Evaluating Lonzo Ball’s Fit with the Chicago Bulls


The Chicago Bulls wasted no time making a splash in free agency and securing their point guard for the foreseeable future. Just moments after the NBA’s free agency period began on August 2nd, the Bulls officially inked a sign-and-trade deal to acquire fifth-year point guard Lonzo Ball from the New Orleans Pelicans.

To facilitate Ball’s signing, the Bulls shipped Tomas Satoransky, Garrett Temple, and a future second-round pick to New Orleans. Upon receiving Ball, Chicago inked the former Los Angeles Laker to a four-year, $85 million extension.

Ball joins budding star Zach LaVine in a quest to get Chicago back to the playoffs for the first time since the 2016-17 season. Last year, the Bulls finished 31-41; 11th in the Eastern Conference, but just two games behind the Charlotte Hornets for the right to participate in the play-in round of the playoffs.

Chicago didn’t stop with the acquisition of Ball: Shortly after, the Bulls completed a sign-and-trade for DeMar DeRozan. The Bulls sent Thaddeus Young to the San Antonio Spurs in a sign-and-trade deal for the versatile veteran.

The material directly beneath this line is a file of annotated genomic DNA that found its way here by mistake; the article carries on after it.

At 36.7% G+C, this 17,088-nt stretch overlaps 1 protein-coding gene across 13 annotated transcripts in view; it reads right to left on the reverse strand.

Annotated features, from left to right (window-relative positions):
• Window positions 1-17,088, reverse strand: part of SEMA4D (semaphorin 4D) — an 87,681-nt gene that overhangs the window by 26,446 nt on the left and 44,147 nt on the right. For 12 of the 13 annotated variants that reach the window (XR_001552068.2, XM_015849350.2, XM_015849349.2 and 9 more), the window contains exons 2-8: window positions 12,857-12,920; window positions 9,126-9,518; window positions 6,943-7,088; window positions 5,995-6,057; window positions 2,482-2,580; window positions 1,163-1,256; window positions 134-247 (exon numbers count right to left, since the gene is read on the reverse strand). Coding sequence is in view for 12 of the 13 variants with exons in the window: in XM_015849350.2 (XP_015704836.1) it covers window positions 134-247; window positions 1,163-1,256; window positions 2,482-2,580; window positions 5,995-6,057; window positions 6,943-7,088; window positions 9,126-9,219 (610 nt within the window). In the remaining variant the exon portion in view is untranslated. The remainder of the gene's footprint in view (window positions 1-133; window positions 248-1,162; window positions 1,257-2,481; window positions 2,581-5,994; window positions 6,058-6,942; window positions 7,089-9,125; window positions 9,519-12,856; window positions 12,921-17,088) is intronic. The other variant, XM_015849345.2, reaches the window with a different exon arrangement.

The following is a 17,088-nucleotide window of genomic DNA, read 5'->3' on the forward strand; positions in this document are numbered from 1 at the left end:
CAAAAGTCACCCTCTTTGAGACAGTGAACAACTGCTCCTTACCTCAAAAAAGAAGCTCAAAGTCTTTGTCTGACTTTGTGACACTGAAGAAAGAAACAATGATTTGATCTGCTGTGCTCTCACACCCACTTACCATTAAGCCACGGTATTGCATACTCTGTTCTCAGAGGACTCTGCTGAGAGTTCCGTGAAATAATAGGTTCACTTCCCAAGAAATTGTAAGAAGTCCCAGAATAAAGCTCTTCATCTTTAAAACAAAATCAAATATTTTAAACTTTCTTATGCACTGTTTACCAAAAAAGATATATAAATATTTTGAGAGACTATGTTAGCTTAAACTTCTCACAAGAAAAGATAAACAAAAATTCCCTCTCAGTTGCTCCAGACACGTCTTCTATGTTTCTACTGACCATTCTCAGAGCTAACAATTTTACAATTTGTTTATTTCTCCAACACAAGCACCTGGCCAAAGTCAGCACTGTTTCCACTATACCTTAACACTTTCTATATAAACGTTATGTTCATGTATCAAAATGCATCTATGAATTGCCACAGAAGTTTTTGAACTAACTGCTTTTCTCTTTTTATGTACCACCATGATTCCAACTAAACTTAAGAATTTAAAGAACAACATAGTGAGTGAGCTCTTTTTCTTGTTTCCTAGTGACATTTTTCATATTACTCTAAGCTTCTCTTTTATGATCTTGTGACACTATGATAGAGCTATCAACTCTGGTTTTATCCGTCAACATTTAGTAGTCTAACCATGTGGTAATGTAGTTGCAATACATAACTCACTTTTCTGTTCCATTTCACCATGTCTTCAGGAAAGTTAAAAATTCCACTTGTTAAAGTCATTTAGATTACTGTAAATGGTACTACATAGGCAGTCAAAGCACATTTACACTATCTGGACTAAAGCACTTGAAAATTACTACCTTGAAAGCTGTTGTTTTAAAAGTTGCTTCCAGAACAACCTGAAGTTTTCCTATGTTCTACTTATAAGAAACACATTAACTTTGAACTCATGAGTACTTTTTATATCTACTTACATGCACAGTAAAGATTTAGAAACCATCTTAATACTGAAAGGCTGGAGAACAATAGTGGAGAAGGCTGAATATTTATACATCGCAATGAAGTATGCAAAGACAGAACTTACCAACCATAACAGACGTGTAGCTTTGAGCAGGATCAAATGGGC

With new faces in the starting lineup, the Bulls should be right in the thick of the Eastern Conference playoff race, and have a great chance to return to the postseason.

LaVine will still be the star of the show. Last year, in his seventh NBA season, LaVine was named an All-Star for the first time in his career. With career-highs in points (27.4), assists (4.9), and rebounds (5.0) per game, LaVine was firing on all cylinders for the Bulls. The shooting guard also connected on a career-best 51% of his shots from the field and 42% of his three-pointers for, you guessed it, yet another career-high.

DeRozan primarily played shooting guard for the first 10 years of his career, but listed as 6’6″, he’ll likely slide to small forward in Chicago; a position he played a lot of in San Antonio. DeRozan is an offensive-minded player, putting up at least 20 points per game for each of the last eight seasons. He is not much of an outside shooter, connecting on just 26% of his three-point attempts over the last two seasons. Rather, DeRozan is a slashing scorer, scoring on 50% of his field goal attempts. Last year, DeRozan tallied a career-high 6.9 assists per game to go along with 4.2 rebounds and 0.9 steals per game.

LaVine and DeRozan will be an exciting one-two scoring punch in Chicago. In this star-driven league, the best defensive strategy is often minimizing the impact of the opposing team’s stars and forcing the rest of the team to beat you.

Ball isn’t quite a “star” to this point, and not quite on LaVine and DeRozan’s level, but his presence can and should open up even more opportunities for the team’s two top scoring threats, as well as make the Bulls a better all-around team.

In his fourth year in the NBA last season, Ball was also busy posting career-highs in New Orleans. While he’s grabbed more rebounds and dished out more assists in previous seasons, he specifically expanded his offensive impact and efficency.